Philosophia 41 (4):1149-1158 (2013)

Neil Campbell
Wilfrid Laurier University
Ever since Davidson first articulated and defended anomalous monism, nonreductive physicalists have struggled with the problem of mental causation. Considerations about the causal closure of the physical domain and related principles about exclusion make it very difficult to maintain the distinctness of mental and physical properties while securing a causal role for the former. Recently, philosophers have turned their attention to the underlying metaphysics and ontology of the mental causation debate to gain traction on this issue. Cynthia MacDonald and Graham MacDonald have followed suit and argue that the solution to the nonreductivist’s troubles lies in a particular metaphysical view of events. They claim that an appropriately formulated property exemplification account of events resolves the problem and secures the causal relevance of mental properties. I argue that while this approach might get us the causal efficacy of mental events, it does not provide the sought-after causal relevance of mental properties. I show that the reason MacDonald and MacDonald stumble on the problem of causal relevance is—ironically—due to features of their view of events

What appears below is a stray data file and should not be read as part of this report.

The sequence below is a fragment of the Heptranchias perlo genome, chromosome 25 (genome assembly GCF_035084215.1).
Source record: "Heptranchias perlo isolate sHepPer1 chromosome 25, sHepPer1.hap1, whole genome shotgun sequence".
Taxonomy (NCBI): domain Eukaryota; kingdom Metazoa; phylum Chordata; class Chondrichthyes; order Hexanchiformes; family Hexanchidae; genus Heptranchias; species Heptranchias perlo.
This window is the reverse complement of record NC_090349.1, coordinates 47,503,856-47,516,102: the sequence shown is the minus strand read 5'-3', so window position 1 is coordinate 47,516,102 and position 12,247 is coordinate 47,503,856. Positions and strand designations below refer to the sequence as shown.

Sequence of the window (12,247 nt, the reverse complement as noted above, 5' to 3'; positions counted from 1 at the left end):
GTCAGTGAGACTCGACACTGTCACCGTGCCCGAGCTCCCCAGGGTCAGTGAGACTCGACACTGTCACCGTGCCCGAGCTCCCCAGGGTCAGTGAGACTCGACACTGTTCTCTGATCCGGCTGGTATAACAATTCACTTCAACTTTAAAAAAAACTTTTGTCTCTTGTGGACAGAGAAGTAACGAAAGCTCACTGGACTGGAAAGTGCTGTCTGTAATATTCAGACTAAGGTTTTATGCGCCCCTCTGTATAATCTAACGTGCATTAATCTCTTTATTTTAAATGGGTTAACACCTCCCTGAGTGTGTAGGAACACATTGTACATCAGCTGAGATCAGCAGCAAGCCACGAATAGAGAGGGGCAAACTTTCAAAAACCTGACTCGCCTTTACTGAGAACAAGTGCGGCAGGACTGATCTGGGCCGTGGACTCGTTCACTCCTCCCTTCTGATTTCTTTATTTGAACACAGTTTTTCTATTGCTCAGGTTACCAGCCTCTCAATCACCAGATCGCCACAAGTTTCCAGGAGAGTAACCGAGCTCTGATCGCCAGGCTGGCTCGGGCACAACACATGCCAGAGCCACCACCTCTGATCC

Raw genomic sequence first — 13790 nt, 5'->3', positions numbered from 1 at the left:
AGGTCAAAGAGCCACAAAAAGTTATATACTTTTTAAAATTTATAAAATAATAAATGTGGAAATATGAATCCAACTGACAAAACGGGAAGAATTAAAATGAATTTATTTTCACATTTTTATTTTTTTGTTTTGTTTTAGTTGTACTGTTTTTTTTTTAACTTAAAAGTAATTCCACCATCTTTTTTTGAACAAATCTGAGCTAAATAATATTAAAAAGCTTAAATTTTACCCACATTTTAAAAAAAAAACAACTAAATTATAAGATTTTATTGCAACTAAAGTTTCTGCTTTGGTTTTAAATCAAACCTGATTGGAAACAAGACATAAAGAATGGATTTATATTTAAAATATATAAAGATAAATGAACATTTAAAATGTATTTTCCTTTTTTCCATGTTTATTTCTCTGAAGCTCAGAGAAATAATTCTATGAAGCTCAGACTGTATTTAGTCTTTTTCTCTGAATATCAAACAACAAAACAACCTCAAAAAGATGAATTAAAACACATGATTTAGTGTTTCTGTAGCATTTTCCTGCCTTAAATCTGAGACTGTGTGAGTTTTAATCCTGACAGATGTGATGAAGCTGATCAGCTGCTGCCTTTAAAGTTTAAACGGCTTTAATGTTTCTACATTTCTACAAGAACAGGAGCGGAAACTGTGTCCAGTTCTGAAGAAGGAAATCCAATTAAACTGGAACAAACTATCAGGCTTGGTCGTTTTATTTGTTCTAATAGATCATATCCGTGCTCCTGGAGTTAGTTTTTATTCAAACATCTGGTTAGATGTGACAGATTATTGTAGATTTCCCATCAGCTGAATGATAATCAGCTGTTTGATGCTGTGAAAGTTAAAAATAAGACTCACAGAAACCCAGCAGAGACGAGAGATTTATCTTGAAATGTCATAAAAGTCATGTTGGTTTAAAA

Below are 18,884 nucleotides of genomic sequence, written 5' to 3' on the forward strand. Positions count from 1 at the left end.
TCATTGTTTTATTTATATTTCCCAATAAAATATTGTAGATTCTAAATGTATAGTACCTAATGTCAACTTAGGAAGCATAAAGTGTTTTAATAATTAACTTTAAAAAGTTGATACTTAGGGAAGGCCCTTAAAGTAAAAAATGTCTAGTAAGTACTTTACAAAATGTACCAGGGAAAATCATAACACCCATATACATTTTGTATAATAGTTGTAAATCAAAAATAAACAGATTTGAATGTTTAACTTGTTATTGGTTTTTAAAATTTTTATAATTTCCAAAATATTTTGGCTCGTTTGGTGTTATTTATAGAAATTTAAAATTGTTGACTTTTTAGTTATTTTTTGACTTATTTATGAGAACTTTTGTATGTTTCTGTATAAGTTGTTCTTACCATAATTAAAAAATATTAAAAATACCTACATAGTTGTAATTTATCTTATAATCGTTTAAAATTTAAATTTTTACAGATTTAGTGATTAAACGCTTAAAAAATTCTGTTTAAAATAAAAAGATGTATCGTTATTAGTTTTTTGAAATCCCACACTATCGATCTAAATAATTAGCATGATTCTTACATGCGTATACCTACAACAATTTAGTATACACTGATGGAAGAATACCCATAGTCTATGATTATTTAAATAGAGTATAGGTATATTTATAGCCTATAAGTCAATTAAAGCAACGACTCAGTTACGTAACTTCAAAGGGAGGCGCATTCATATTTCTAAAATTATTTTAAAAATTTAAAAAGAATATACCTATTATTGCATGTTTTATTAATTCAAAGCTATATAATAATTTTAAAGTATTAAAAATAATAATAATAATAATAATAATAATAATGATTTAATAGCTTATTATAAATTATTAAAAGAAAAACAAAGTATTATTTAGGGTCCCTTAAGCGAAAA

Keywords Mental causation  Exclusion  Events  Property exemplification  Supervenience  Epiphenomenalism
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DOI 10.1007/s11406-013-9457-y
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References found in this work BETA

Physicalism, or Something Near Enough.Jaegwon Kim - 2005 - Princeton University Press.
Physicalism, or Something Near Enough.Jaegwon Kim - 2006 - Philosophical Quarterly 56 (223):306-310.
Events as Property Exemplifications.Jaegwon Kim - 1976 - In M. Brand & D. Walton (eds.), Action Theory. D. Reidel. pp. 310-326.

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